12 September 2007

tracking discussions online and off

One of the things I like most about Business Lexington is they're not afraid to share perspectives one doesn't readily find in current policy debates (unless one reads media targeted directly toward the Latino community), such as this column by Andres Cruz.
Kentucky counties that have received the most immigrants (whether measured in absolute number or in percentages) tend to have stronger growth in wages and lower unemployment than counties without significant immigration. This does not prove that wages are immune from an influx of immigrant workers, but it does emonstrate that those counties in Kentucky with a significant immigrant influx are also the counties that prospered more over the same period.

I've been paying close attention to online political discussions, and this is currently one of the big ones. Other than terrorism and the war, this is the most-discussed topic on political blogs that skew right. Literally thousands of conservative political blogs are firmly anti-"amnesty" and they're talking about "illegals" and linking to news articles that reference Mexico. A few noteworthy exceptions on the right are "pro-reform," but they aren't talking about the latino community in a positive context either - you see a lot of "they take the jobs no one else wants to do."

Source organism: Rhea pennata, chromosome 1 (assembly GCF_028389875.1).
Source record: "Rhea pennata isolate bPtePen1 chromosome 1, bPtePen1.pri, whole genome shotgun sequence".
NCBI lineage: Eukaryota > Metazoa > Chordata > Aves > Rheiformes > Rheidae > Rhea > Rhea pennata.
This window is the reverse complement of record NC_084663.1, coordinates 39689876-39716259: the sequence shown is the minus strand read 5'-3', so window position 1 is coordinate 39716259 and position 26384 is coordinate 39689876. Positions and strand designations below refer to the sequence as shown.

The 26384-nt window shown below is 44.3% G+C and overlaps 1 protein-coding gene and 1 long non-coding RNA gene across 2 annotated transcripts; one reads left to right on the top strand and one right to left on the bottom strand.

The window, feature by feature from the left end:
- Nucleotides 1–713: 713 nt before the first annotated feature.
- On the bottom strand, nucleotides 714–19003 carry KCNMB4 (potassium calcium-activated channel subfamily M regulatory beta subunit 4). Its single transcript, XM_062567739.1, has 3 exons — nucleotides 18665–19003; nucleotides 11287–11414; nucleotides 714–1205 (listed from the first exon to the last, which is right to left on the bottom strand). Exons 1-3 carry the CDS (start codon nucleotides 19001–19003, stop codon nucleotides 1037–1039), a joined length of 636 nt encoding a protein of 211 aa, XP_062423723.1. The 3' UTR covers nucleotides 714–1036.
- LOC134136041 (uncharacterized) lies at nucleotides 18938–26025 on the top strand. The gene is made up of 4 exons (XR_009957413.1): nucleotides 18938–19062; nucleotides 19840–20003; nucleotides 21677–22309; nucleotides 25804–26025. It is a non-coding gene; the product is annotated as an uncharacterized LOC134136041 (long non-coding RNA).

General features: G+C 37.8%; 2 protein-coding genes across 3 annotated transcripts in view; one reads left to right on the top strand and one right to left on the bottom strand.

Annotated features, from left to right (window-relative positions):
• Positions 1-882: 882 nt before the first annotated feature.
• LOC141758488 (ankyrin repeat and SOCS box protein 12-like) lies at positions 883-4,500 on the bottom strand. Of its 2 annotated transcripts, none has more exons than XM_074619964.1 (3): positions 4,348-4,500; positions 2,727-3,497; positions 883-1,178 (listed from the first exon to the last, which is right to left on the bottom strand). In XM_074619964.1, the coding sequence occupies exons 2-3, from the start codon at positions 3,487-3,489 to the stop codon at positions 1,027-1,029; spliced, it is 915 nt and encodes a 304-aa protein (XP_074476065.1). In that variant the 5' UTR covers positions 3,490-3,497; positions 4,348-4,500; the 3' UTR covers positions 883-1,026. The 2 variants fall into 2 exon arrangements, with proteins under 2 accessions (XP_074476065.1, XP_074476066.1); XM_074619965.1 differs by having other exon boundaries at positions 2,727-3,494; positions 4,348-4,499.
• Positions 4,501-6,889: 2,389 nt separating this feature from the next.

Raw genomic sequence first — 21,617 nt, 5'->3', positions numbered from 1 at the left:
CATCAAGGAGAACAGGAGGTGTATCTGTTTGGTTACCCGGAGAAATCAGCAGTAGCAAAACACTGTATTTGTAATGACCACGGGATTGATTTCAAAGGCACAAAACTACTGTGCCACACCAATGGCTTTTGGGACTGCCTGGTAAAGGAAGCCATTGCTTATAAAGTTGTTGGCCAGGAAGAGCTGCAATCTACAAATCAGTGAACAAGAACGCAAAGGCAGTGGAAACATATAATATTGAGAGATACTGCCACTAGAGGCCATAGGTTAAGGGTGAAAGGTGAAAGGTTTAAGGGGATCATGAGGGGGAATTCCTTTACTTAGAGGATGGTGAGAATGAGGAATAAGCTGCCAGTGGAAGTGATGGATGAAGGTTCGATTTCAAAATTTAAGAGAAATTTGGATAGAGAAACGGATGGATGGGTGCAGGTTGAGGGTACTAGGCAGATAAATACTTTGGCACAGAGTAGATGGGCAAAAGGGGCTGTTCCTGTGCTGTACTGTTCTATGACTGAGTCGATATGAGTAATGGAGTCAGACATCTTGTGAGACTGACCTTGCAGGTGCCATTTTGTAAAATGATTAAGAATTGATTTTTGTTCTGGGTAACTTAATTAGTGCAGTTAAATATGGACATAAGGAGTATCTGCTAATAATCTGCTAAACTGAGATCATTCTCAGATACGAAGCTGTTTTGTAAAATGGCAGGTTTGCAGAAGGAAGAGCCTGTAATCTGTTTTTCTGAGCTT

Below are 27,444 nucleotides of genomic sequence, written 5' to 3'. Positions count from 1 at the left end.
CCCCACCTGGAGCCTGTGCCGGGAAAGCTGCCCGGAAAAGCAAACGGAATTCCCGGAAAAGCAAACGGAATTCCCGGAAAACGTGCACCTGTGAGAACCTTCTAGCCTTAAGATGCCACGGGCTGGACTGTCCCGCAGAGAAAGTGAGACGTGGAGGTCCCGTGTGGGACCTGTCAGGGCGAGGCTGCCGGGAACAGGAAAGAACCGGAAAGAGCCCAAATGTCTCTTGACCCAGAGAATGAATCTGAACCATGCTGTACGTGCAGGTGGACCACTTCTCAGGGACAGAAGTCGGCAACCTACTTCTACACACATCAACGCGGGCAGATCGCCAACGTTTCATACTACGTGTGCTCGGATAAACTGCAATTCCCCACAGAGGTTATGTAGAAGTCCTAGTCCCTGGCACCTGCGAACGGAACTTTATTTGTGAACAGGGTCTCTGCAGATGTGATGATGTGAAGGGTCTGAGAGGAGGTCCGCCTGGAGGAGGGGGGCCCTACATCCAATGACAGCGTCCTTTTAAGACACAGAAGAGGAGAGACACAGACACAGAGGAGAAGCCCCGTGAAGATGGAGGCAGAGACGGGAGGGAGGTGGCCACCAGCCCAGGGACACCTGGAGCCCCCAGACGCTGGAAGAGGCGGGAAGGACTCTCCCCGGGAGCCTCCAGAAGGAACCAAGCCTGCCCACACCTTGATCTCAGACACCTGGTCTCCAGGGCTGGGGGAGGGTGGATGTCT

Very few people on the left have discussed immigration at all, other than making the sweeping generalization that "the republican party has lost the latino vote for decades over this," as if any group of people that large cares about only a single issue.

Cruz' pro-business perspective should be included in the blogosphere's discussion.

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